If I thought super cynically about the world, I’d wonder if US defense contractors secretly paid the leaders of North Korea to keep causing provocations. Doesn’t it just seem so funny that right when Donald Trump releases his “skinny budget” with calls for huge defense increases North Korea starts launching missile tests?
That’s why defense contractors must love North Korea; if Democrats ever felt the world were safe enough to decrease defense spending, Kim Jong Un would step in to make everyone scared. And hence, the U.S. will continue to spend tons of money on defense.
In the last few weeks, Kim Jong Un and his generals have obliged this narrative. In recent weeks, they have assassinated rival brothers with nerve gas, test fired missiles, and engaged in a war of words with the United States. Of course, we have some thoughts...
Thought 1: War is NOT a foregone conclusion
Before we get to the ramifications of a potential war with North Korea--it isn’t pretty--we need to keep in mind that war is not a foregone conclusion. When we (Americans, the west, the media, conservative war hawks) assume we HAVE to go to war, we end up going to war.
Thought 2: Don’t Overreact. Don’t Overreact. Don’t Overreact.
We mentioned this in another post a few weeks back, but a potential war with North Korea always comes up in the spring almost every year. On The Media did a story on this a few years ago, appropriately titled “The Annual North Korea Missile Crisis”, and whenever North Korea hits the news we remind ourselves of this. North Korea finds provocations very useful in extorting China/the US and it is still under devastating sanctions, so it doesn’t have a lot of reason not to cause these problems. Most of the time, they don’t go anywhere.
We even wrote an entire week of posts on “A Week on the War that Wasn’t”. We could probably do the same thing this time.
Thought 3: We need to view this conflict from both sides.
If you get most of your news from US-based sources--and if you’re an American you probably do--North Korea is very dangerous, provocative and unhinged. So we turn to On The Media again, this time citing last week’s podcast, where host Bob Garfield and guest David Kang break down all the myths that interfere with our understanding of North Korea. The most notable part for me was how North Korean provocations are heavily covered in the U.S. but what could be perceived as U.S. aggression is not, echoing the U.S media’s one-sided coverage of Iran.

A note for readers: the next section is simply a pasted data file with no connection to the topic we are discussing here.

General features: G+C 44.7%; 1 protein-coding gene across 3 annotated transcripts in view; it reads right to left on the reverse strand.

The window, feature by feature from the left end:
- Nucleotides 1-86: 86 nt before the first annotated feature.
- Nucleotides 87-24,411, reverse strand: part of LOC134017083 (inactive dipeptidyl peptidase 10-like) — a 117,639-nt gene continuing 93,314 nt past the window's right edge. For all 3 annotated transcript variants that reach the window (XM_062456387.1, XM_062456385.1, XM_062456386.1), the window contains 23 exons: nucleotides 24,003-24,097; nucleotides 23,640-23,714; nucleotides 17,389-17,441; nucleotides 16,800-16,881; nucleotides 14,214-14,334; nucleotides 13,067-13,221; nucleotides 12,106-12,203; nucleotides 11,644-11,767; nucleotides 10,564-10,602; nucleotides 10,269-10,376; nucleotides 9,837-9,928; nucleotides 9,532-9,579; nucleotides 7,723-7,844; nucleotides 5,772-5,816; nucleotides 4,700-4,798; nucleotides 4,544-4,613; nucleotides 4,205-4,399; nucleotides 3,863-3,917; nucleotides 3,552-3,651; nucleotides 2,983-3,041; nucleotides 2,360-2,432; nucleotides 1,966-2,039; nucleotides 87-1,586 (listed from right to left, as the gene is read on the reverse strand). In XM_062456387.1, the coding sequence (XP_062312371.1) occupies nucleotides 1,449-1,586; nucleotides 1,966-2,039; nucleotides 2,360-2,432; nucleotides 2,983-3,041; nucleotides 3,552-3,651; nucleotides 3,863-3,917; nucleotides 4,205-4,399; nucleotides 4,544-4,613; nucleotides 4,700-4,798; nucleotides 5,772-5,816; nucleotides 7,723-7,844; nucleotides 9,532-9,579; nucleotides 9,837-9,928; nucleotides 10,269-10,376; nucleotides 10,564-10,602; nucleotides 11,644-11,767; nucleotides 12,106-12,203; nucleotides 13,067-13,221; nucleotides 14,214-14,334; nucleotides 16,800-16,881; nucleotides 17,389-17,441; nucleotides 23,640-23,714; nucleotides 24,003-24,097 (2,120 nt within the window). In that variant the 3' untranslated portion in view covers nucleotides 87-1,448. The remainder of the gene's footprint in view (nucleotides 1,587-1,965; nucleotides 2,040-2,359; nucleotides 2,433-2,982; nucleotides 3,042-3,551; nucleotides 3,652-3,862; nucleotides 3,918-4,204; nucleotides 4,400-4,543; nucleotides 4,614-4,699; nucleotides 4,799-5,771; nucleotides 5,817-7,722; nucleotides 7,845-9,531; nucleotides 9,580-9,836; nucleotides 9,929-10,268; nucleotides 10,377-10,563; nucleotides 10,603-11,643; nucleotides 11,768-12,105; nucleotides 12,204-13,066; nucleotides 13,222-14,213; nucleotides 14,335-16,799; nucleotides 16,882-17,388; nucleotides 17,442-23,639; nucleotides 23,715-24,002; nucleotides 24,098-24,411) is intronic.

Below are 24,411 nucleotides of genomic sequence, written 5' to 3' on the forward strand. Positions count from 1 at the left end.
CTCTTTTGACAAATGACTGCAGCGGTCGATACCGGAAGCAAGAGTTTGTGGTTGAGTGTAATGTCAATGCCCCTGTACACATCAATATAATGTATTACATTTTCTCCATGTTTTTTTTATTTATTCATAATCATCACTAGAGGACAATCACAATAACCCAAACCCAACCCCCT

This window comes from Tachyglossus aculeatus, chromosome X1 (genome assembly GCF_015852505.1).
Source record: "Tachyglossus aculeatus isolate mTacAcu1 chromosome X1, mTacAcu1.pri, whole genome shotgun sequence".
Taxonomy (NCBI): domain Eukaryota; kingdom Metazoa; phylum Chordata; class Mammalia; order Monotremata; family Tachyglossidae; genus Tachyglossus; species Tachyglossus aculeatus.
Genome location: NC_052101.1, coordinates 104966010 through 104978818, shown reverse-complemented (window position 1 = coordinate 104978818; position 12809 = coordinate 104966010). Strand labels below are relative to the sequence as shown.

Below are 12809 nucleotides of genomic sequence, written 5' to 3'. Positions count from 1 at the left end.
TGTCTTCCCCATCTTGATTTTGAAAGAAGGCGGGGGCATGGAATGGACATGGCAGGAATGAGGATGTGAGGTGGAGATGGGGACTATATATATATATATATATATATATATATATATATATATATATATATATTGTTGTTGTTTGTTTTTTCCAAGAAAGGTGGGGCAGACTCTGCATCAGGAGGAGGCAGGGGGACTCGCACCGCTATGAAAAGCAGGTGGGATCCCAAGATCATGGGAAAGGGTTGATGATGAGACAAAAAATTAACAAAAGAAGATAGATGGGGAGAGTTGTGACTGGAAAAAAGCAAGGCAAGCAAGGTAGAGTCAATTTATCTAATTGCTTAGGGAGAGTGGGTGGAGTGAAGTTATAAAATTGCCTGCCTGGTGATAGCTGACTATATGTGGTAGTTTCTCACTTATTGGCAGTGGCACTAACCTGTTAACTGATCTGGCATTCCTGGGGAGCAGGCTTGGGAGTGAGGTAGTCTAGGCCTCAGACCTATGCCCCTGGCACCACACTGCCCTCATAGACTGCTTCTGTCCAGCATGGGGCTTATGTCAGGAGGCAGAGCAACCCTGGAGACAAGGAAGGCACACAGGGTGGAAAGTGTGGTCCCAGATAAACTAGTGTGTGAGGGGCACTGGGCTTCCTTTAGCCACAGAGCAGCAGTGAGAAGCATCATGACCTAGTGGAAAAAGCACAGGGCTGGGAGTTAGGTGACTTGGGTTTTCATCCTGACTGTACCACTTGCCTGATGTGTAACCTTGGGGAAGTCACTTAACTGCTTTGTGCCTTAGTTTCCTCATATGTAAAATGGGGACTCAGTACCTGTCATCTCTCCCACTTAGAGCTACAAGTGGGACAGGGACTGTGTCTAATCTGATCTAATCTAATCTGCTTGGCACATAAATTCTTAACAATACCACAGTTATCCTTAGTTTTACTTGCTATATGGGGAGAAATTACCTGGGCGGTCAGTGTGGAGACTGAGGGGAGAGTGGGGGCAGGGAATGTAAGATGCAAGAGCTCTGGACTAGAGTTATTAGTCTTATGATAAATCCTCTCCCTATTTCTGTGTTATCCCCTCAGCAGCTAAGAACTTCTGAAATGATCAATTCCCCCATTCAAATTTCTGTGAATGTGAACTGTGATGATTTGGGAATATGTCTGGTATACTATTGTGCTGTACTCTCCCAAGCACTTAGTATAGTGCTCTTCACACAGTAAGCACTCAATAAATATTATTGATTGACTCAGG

Thought 4: War with North Korea/Iran Won’t Look Like Iraq
The common thread between North Korea and the Iran Revolutionary Guard Corps is that both countries studied the United States war with Iraq, and came away knowing they couldn’t win a straight up fight. They both also saw how unprepared the United States was for irregular warfare. As a result, both Iran and North Korea have increased their spending on special operations troops designed to fight in unconventional/irregular/non-traditional ways.
So I don’t see a war with North Korea looking like the “thunder run” of the last war in Iraq. The territory is different (flat deserts versus huge mountains), the troops will be different (regular army versus conventional/irregular as described above) and North Korea has nuclear weapons. (We’ve written about this before a few years ago.)
The old saw goes that armies fight the last war. As a country, we have the mistaken belief that overwhelming air power gives us the edge in any conventional conflict. We couldn’t be more wrong. Be very worried about this.
Thought 5: And a TON of people could die
Let’s start with the North Koreans. The U.S. military would start by directly target the North Korean military. That could mean the death of thousands of North Korean soldiers. A sustained/dedicated U.S. air campaign would devastate the already feeble economy leading to devastation and mass starvation. Those would be the North Korean civilian deaths.
Don’t forget that South Korea and North Korea share a border. This means that if North Korea wants to, it can take out its anger on South Korea in the form of artillery and rocket fire. It has inter-continental missiles, but also smaller guided missiles. All South Korean population centers would be under threat. (Joapa could be threatened as well under this scenario.)
Most Americans don’t care about the other two groups, if we are being honest. They care about the deaths of Americans. As I said above, a war with North Korea wouldn’t look like past wars. If we have to put soldiers on the ground, or in the sea, or in the sky, they are at risk. And that could mean lots of deaths of American soldiers, sailors and airmen.